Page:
• What significant change resulted from feedback?

    We added a eye exam clinic, social services and nutrition education to our programs for our patients. We have put goals in place for three-year quality outcomes and measures in place for patient care.

  • With whom is the organization sharing feedback?

    The people we serve, Our staff, Our board, Our funders, Our community partners,

  • What challenges does the organization face when collecting feedback?

    It is difficult to get the people we serve to respond to requests for feedback,

Financials

Good Shepherd Ministries of Oklahoma
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Operations

The people, governance practices, and partners that make the organization tick.

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Connect with nonprofit leaders

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  • Analyze a variety of pre-calculated financial metrics
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lock

Connect with nonprofit leaders

Subscribe

Build relationships with key people who manage and lead nonprofit organizations with GuideStar Pro. Try a low commitment monthly plan today.

  • Analyze a variety of pre-calculated financial metrics
  • Access beautifully interactive analysis and comparison tools
  • Compare nonprofit financials to similar organizations

Want to see how you can enhance your nonprofit research and unlock more insights? Learn More about GuideStar Pro.

Good Shepherd Ministries of Oklahoma

Board of directors
as of 1/27/2021
SOURCE: Self-reported by organization
Board co-chair

Mr. Karen Mata

The Boeing Company

Term: 2020 - 2020


Board co-chair

Mrs. Lan Miller

Delta Dental of Oklahoma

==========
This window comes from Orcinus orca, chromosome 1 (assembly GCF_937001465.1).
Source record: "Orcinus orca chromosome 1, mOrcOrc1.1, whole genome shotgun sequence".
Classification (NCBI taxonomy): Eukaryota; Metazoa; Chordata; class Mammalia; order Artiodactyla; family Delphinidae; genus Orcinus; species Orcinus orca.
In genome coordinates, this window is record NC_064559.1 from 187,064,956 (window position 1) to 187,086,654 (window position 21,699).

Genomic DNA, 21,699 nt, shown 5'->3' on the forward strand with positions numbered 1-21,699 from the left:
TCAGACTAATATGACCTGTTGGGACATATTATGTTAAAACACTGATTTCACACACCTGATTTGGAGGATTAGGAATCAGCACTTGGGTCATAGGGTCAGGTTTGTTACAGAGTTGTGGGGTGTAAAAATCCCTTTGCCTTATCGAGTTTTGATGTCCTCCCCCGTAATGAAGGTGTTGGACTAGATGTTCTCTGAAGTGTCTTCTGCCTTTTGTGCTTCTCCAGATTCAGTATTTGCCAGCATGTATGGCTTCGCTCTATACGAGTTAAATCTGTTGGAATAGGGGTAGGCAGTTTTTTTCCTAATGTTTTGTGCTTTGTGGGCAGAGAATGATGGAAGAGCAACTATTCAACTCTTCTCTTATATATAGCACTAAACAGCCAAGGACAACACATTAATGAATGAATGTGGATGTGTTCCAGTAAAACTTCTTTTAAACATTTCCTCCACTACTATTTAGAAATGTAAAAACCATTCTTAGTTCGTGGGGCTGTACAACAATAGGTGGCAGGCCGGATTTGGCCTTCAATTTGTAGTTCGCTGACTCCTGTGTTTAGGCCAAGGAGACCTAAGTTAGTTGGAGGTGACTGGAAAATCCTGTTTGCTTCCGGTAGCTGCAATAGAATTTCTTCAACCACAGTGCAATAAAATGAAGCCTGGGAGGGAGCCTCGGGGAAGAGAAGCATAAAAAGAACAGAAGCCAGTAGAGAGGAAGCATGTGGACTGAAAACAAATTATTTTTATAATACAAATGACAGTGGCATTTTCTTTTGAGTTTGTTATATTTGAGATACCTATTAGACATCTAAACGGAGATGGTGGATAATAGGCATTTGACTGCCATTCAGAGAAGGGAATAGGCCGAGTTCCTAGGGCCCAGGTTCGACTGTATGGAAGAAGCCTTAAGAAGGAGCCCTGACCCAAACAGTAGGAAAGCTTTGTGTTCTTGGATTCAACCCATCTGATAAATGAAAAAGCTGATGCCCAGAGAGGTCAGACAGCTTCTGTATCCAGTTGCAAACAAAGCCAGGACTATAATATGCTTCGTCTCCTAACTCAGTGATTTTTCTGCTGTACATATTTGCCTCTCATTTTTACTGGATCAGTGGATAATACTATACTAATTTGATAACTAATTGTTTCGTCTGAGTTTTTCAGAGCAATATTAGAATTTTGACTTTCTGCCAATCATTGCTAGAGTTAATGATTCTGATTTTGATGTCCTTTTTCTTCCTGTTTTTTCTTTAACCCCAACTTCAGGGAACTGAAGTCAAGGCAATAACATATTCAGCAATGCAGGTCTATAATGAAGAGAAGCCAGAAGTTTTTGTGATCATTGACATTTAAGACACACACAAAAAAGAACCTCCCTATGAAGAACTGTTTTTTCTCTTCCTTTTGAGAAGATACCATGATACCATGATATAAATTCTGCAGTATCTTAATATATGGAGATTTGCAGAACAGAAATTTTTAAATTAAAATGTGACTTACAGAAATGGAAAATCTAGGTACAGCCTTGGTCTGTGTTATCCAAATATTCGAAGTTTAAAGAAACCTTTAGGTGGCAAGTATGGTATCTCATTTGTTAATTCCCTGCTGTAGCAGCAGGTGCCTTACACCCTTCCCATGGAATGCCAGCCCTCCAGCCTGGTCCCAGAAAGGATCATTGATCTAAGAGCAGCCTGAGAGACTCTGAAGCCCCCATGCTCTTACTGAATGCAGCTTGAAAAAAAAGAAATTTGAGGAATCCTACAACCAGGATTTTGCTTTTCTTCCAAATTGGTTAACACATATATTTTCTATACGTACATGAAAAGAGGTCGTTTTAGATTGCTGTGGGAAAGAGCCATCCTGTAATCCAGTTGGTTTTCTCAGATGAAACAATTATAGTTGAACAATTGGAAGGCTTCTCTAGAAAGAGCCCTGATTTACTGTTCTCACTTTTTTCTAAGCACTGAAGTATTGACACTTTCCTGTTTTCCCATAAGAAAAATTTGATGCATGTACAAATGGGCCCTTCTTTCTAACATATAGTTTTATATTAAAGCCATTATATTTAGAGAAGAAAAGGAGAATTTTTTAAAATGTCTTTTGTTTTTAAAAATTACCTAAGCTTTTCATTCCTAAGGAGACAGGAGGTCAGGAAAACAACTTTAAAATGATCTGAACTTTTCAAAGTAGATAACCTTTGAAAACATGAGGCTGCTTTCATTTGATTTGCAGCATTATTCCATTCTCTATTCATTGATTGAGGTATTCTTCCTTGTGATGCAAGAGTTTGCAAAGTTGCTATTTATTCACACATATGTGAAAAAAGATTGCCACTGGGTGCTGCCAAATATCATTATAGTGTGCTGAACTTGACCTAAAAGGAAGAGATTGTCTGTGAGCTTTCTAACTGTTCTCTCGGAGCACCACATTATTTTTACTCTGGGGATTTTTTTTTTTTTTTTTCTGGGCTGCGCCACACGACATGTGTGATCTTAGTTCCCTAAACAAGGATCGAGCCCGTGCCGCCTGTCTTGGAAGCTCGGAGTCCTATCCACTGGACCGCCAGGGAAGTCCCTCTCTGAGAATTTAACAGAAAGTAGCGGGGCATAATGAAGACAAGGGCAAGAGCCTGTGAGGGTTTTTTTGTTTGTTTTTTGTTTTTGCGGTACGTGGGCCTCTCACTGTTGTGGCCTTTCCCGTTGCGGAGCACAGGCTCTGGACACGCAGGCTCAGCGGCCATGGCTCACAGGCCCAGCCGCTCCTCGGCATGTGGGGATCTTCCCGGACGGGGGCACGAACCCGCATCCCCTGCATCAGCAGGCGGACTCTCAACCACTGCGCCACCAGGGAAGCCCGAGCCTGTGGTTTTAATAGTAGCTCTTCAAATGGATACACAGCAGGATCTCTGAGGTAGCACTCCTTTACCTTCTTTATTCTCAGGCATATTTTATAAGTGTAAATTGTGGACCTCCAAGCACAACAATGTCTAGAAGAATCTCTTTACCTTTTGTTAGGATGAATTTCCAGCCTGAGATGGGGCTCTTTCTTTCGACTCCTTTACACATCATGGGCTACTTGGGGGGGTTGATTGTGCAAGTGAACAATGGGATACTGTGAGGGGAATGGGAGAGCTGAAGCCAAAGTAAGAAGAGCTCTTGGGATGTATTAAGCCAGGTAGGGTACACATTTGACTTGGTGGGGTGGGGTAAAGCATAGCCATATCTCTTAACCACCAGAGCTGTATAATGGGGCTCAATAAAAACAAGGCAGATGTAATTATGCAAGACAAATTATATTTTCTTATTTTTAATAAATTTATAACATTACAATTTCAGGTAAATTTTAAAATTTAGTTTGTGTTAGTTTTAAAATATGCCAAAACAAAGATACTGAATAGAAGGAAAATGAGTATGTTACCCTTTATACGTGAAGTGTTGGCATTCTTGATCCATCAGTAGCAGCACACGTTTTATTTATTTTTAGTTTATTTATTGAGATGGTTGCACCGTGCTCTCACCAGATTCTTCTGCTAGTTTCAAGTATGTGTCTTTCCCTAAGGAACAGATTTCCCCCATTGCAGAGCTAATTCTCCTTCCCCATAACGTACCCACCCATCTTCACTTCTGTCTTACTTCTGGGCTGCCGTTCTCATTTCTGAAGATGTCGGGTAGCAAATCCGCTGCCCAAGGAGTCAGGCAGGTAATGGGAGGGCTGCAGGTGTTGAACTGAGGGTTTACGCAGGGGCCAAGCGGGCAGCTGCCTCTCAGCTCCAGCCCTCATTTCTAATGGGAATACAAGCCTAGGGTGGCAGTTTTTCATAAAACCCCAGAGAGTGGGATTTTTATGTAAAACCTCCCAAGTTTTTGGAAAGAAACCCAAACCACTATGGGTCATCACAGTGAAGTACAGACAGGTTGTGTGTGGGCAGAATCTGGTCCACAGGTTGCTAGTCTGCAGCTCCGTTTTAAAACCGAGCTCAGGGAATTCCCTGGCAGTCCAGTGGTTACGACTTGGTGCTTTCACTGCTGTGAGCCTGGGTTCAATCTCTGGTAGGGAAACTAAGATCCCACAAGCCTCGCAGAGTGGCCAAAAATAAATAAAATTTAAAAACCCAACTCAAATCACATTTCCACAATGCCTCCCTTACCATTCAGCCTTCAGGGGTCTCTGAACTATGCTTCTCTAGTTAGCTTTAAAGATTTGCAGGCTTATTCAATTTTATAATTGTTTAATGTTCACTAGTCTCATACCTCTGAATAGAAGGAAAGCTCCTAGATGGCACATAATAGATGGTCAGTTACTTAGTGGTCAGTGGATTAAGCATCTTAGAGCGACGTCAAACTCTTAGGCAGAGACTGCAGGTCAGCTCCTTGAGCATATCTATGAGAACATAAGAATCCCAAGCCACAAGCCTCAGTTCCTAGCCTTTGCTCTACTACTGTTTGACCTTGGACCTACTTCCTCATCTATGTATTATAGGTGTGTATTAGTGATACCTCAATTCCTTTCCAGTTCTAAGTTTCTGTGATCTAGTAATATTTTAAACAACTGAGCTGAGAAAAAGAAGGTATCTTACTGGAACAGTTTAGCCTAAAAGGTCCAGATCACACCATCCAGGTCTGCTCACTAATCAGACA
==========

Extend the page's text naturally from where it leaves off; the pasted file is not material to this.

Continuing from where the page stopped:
Term: 2019 - 2019

Sherry Rhodes

St Anthonys Foundation

Daniel McNeill

Northeastern University

Michael Fogarty

Retired, Oklahoma Health Care Authority

Paco Balderrama

Oklahoma City Police Department

Jane Jenkins

Dowtown Okc

David Greenwell

McGladrey Oklahoma

Randy Johnson

Arvest Bank

Karen Mata

Boeing Company

Lan Miller

Delta Dental of Oklahoma

Rick Lippert

Lippert Brothers

Jennifer Wilbourn

Dentist

Trent Willis

Cornerstone Insurance

Scott Stewart

Cox Business

Peter Vatli

JP Morgan

Vince Venincasa

Deam McGee Eye Institute

Dennis Hogle

Diagnostic Laboratory of Oklahoma

Julie Allison

Chase Business Banking

Andrew Bowles

First Baptist Church OKC Missions Minister

Jack Geurkink

Carr Healthcare Realty

Mary Jenkins

Attorney at Law

Board leadership practices

SOURCE: Self-reported by organization

GuideStar worked with BoardSource, the national leader in nonprofit board leadership and governance, to create this section.

  • Board orientation and education
    Does the board conduct a formal orientation for new board members and require all board members to sign a written agreement regarding their roles, responsibilities, and expectations? Yes
  • CEO oversight
    Has the board conducted a formal, written assessment of the chief executive within the past year ? Yes